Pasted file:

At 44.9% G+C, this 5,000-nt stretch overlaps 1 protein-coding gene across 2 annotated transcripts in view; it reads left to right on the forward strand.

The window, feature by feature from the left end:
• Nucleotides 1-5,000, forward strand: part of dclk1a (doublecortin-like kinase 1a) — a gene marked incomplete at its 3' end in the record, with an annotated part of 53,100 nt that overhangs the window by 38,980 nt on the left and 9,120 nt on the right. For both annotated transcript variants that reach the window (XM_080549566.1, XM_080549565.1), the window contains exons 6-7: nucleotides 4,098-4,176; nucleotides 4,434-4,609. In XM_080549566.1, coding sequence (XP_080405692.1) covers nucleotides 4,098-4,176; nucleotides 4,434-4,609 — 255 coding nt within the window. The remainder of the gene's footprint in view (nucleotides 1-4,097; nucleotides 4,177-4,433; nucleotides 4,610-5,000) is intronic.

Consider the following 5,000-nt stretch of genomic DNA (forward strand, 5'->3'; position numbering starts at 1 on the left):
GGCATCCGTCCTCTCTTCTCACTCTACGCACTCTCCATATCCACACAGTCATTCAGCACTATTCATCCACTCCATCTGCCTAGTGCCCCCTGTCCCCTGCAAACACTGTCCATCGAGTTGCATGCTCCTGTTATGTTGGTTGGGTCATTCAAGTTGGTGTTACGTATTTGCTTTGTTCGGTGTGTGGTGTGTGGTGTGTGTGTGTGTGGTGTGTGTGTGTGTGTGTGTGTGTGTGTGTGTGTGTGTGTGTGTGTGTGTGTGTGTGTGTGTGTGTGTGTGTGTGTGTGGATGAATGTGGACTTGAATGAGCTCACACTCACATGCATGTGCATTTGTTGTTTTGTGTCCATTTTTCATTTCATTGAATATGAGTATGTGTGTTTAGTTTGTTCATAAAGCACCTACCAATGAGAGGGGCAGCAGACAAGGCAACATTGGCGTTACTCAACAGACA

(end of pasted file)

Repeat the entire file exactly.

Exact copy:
At 44.9% G+C, this 5,000-nt stretch overlaps 1 protein-coding gene across 2 annotated transcripts in view; it reads left to right on the forward strand.

The window, feature by feature from the left end:
• Nucleotides 1-5,000, forward strand: part of dclk1a (doublecortin-like kinase 1a) — a gene marked incomplete at its 3' end in the record, with an annotated part of 53,100 nt that overhangs the window by 38,980 nt on the left and 9,120 nt on the right. For both annotated transcript variants that reach the window (XM_080549566.1, XM_080549565.1), the window contains exons 6-7: nucleotides 4,098-4,176; nucleotides 4,434-4,609. In XM_080549566.1, coding sequence (XP_080405692.1) covers nucleotides 4,098-4,176; nucleotides 4,434-4,609 — 255 coding nt within the window. The remainder of the gene's footprint in view (nucleotides 1-4,097; nucleotides 4,177-4,433; nucleotides 4,610-5,000) is intronic.

Consider the following 5,000-nt stretch of genomic DNA (forward strand, 5'->3'; position numbering starts at 1 on the left):
GGCATCCGTCCTCTCTTCTCACTCTACGCACTCTCCATATCCACACAGTCATTCAGCACTATTCATCCACTCCATCTGCCTAGTGCCCCCTGTCCCCTGCAAACACTGTCCATCGAGTTGCATGCTCCTGTTATGTTGGTTGGGTCATTCAAGTTGGTGTTACGTATTTGCTTTGTTCGGTGTGTGGTGTGTGGTGTGTGTGTGTGTGGTGTGTGTGTGTGTGTGTGTGTGTGTGTGTGTGTGTGTGTGTGTGTGTGTGTGTGTGTGTGTGTGTGTGTGTGTGTGTGGATGAATGTGGACTTGAATGAGCTCACACTCACATGCATGTGCATTTGTTGTTTTGTGTCCATTTTTCATTTCATTGAATATGAGTATGTGTGTTTAGTTTGTTCATAAAGCACCTACCAATGAGAGGGGCAGCAGACAAGGCAACATTGGCGTTACTCAACAGACA